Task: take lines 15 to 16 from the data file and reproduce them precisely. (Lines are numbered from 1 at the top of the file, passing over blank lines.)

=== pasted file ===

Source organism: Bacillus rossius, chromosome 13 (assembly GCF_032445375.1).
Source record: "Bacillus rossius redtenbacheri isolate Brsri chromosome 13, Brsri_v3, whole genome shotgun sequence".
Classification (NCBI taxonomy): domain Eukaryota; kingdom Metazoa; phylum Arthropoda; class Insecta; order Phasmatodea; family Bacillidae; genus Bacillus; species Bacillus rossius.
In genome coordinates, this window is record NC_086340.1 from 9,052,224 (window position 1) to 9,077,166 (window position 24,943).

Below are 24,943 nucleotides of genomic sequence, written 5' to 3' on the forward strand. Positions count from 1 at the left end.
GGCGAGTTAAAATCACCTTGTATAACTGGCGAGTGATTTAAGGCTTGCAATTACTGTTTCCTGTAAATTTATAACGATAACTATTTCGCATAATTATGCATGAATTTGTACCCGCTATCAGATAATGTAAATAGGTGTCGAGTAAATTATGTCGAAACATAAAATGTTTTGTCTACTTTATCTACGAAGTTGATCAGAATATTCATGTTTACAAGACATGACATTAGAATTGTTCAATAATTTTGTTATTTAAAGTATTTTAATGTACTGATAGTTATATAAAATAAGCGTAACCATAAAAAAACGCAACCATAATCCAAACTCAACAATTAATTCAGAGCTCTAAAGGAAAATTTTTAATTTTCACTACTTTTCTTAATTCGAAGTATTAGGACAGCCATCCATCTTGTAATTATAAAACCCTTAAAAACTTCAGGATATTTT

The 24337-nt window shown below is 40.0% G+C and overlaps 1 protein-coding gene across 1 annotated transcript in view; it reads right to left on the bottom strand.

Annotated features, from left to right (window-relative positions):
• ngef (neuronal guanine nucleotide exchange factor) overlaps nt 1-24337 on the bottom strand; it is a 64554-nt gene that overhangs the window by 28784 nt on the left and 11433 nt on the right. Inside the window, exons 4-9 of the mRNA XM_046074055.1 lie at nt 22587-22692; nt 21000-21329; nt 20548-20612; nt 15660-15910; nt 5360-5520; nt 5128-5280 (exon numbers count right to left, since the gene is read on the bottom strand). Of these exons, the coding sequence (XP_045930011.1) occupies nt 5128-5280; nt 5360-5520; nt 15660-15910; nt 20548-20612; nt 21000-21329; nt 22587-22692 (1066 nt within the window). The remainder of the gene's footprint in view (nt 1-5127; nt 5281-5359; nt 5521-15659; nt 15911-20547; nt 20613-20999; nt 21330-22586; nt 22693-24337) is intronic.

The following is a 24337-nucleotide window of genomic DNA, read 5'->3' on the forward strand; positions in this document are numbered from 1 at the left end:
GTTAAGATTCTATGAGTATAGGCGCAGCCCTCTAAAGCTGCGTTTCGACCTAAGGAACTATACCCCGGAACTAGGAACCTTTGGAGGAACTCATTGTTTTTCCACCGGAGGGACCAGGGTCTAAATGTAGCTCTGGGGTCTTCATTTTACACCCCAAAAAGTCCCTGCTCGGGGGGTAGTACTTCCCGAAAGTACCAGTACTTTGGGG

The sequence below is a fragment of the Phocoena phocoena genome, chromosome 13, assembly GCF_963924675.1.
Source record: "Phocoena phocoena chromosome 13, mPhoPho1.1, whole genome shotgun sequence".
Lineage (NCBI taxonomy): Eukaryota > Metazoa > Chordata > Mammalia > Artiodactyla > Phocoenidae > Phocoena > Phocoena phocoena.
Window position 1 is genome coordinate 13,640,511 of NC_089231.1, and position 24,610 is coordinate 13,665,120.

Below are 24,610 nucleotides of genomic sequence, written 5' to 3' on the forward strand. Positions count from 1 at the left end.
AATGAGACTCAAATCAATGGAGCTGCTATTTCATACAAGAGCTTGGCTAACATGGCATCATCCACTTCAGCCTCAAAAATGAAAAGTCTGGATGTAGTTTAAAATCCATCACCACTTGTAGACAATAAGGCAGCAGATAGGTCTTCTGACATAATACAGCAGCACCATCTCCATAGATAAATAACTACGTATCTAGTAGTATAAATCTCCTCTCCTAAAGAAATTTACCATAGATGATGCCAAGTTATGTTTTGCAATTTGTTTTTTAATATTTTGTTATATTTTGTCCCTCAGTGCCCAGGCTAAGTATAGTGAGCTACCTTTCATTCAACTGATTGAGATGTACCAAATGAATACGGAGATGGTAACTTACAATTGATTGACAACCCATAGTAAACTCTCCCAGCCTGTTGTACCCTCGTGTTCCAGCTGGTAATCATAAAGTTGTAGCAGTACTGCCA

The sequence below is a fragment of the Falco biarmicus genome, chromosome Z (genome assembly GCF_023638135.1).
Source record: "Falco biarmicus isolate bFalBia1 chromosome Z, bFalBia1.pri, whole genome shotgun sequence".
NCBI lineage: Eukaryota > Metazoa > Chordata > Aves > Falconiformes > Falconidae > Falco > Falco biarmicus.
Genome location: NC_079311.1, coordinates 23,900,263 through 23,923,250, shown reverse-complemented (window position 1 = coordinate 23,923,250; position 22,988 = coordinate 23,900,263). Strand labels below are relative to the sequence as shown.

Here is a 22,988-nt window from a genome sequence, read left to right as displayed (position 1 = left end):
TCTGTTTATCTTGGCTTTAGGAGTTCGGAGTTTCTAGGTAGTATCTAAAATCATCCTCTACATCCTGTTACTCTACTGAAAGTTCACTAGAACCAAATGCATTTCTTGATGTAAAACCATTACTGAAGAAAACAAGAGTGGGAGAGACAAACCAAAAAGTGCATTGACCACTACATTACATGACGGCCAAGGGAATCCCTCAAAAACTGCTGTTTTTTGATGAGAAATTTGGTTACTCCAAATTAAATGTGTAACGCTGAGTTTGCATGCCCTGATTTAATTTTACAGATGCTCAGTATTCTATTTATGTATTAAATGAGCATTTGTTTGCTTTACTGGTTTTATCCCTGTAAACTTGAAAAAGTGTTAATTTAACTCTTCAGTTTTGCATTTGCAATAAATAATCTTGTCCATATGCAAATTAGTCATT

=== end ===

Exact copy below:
Window position 1 is genome coordinate 13,640,511 of NC_089231.1, and position 24,610 is coordinate 13,665,120.

Below are 24,610 nucleotides of genomic sequence, written 5' to 3' on the forward strand. Positions count from 1 at the left end.